Editor’s Note: The U.S. recognizes February as Black History Month, prompting many educators to address the extensive history of the African diaspora. But it is important to show students that this history, and a larger conversation about racial equality in the U.S., are not confined to the classroom, teacher José Vilson writes below.
Black history isn’t just history for many communities. For older generations, these conversations didn’t happen in segments for round-the-clock news coverage, but in our homes, on the street corner, at our social events, in our churches and in our schools. We lived this stuff because it was a means of survival.
On the morning of Nov. 25, the day after a St. Louis jury did not indict Darren Wilson, I forwent the lesson plan in my math class for a conversation about how the students felt. At first, it felt natural to tell the students what to feel and how to feel about it. I’m the teacher and that’s what teachers do. But in the interest of empowering them, I let them speak.
“It’s like, you see how when we walk down the street, we don’t know if we’re going to get shot or killed or anything like that, because the people that are supposed to protect us aren’t doing that all the time.”
“What this makes me think is that this America isn’t for all, but some.”
“I honestly don’t know how to feel, but I definitely feel scared.”
The students shared their frustrations, their pains, their incongruous visions for a better America. Their language for these moments had neither the academic lingo of race theory, nor the breadth of socioeconomic and political implications of the novels and textbooks we use for these discussions, but they do encompass “history,” born of struggle, confusion and passion, and connected to their experiences in America.
I originally pulled back as much as I could from interjecting. At one point, one of the students said, “Mr. Vilson, how do you feel about this? Can you tell us more about what happened?”
I wanted to give the students a 10-minute lecture on the fact that groups used to lynch people of color for public display, that Emmett Till was around their age when he was savagely beaten and killed for supposedly flirting with a white women, that at their age, I saw Rodney King get beaten on video for trivial matters, and that Amadou Diallo, the man who police officers shot at 41 times after mistaking a wallet for a gun, worked in a grocery store I frequented in high school.
Instead, I said that I too knew how they felt, and I too saw what they saw, and I too wanted justice for the murders of young men and women of color. I also mentioned how their feelings might be further complicated by having relatives in the police and armed forces. I don’t believe they are bad people, but, as with anything, sometimes the jobs we do puts us at odds with the people we want to be. That includes teachers. The conversation showed me why highlighting their voices mattered more than my own.
As a result of grassroots work over the years, the national conversation has shifted from an incident-by-incident tally to a maelstrom of discussions about race and the executive branch, inserting “Black Lives Matter” into the national zeitgeist. And with an ever-diverse student body in our schools, the murders of Michael Brown, Akai Gurley, Aiyana Stanley-Jones, Eric Garner and so many others have left plenty of unrest in America’s classrooms, and made many educators turn to their friends of color and anxiously say, “OK, what do I do here?”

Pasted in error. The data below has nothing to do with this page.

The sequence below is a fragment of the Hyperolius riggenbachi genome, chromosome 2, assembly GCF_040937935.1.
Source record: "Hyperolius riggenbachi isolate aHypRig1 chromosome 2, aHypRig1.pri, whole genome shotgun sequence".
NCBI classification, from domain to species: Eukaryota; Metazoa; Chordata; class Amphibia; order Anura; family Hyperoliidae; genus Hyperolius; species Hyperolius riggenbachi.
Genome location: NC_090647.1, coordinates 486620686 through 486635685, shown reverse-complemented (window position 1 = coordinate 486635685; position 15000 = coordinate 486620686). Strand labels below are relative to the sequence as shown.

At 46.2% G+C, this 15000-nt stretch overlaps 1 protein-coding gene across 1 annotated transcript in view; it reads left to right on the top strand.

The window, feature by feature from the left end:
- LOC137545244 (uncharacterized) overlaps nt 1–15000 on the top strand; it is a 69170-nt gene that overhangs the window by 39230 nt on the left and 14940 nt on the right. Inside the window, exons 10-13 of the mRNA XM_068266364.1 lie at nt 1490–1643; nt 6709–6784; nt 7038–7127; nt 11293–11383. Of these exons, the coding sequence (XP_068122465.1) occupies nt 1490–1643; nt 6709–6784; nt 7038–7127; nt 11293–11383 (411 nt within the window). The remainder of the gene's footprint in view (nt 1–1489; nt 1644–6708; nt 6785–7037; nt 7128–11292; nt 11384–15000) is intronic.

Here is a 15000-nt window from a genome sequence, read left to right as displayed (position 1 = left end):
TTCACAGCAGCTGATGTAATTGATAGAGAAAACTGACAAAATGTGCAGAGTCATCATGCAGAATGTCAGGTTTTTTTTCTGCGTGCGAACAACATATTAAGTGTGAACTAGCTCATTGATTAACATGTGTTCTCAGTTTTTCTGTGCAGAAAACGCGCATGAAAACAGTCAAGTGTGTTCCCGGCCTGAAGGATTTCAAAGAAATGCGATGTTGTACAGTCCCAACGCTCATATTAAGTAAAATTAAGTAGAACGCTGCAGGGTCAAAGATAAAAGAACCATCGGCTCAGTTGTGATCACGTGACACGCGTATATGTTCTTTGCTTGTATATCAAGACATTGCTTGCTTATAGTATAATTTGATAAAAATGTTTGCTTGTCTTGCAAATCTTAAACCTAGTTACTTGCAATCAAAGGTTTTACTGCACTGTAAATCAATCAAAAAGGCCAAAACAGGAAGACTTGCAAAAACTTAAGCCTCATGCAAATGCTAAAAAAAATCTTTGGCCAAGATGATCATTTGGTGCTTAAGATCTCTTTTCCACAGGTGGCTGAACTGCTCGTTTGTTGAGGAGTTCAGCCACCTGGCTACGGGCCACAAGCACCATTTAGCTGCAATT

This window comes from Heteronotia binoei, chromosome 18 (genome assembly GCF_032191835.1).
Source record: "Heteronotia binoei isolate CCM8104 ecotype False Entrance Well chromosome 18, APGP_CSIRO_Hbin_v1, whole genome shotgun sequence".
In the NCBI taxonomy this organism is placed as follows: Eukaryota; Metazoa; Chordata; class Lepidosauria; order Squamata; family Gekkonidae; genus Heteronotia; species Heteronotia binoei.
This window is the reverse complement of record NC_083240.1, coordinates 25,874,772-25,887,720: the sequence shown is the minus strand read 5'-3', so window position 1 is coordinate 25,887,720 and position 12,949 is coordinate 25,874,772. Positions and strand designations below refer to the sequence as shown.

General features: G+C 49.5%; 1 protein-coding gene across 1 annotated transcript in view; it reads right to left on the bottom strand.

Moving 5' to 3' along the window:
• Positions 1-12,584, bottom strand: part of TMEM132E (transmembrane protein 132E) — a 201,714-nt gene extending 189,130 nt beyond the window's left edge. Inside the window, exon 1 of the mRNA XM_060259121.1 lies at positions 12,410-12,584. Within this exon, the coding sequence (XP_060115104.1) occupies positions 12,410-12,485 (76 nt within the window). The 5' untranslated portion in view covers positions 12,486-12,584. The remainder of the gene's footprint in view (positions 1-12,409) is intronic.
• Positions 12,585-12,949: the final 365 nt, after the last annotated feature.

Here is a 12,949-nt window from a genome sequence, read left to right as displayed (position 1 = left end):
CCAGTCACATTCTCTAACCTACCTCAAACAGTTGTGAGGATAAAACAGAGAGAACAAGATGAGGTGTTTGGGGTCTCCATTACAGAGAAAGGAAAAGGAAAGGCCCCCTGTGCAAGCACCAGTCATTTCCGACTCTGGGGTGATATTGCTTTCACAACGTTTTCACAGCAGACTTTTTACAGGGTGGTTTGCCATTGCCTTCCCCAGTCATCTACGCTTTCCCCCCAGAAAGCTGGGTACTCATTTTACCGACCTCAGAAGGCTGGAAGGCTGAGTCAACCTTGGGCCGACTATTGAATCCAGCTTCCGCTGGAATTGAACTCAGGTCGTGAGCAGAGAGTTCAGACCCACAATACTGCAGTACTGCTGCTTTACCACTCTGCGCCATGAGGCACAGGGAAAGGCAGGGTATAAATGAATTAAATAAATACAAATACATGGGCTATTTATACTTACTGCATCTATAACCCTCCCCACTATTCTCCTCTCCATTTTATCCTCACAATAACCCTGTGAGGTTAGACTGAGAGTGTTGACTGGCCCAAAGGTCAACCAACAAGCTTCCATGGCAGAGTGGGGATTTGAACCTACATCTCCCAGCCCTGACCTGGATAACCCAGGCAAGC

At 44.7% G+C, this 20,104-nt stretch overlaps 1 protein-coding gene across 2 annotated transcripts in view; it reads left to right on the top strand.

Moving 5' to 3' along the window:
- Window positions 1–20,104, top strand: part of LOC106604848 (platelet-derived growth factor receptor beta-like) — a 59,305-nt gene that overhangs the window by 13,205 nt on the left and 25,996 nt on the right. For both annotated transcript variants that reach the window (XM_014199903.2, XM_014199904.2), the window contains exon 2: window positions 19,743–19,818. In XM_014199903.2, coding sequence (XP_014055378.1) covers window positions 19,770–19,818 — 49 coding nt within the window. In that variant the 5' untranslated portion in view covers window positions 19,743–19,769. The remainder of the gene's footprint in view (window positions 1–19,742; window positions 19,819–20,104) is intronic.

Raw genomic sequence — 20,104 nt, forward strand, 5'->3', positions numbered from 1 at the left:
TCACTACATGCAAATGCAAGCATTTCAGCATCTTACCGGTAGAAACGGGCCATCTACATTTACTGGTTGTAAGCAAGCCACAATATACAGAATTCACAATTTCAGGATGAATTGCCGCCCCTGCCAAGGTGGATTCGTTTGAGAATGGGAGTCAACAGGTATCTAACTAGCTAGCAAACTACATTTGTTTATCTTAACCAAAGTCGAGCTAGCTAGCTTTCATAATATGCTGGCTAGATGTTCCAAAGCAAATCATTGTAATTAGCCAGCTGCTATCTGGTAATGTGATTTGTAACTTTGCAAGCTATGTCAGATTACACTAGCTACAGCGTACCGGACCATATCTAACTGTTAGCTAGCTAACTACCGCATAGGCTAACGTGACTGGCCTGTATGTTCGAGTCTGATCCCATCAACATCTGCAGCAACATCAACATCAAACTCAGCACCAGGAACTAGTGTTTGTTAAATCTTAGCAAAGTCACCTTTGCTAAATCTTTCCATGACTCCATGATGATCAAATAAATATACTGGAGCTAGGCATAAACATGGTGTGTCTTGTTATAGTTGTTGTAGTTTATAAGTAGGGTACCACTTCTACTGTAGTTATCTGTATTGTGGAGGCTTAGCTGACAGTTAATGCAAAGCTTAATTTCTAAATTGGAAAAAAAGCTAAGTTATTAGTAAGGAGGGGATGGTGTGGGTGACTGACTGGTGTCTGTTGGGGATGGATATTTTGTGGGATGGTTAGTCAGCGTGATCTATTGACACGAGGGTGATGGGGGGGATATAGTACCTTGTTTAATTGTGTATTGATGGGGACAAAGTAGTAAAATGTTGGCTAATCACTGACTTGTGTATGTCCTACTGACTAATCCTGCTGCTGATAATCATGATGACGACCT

Black History Month, Latino Heritage Month, Asian-American History Month, and other such-named periods matter because my kids feel anger at the situations that happen to people who look like them, but they rarely see how we got here. When Carter G. Woodson created “Negro History Week,” which then became Black History Month, he didn’t envision it becoming a permanent fixture on our calendars, but a gateway to interjecting black people’s histories into school curriculum.
Unfortunately, that hasn’t fully come to fruition. If anything, the idea of a multicultural curriculum created groups who would prefer we teach a “plain-ol’ curriculum.” But this curriculum is often bereft of people of color as anything more than slaves, indentured servants, victims of forefathers and freedom fighters from half a century ago.
History isn’t just a set of facts to memorize. Black History Month should be an activation of our students’ agency, to understand the triumphs and follies anywhere and to hopefully do better than we did. As our classrooms get more diverse (and our teaching staffs less so), we ought to push for all people, and not just people of color, to see different faces use their voices to make a better world through their own agency.
Students ought to have inroads into the curricula, ways in which they learn their histories and become empowered by the literature. Our histories aren’t set in stone; if anything, through their work, students have a voice in this history. They are simultaneously propelled by it and creators of it.
History shows us that people before us found solutions that helped advance the least-advantaged and inched toward a more just society. But if history does not live and breathe in the present, then, to paraphrase George Santayana, we are the ones condemned to repeat the past.
José Vilson is an eighth-grade math teacher at IS 52 in New York City. He is an activist, author of the book “This Is Not A Test: A New Narrative on Race, Class, and Education,” and writer at TheJoseVilson.com.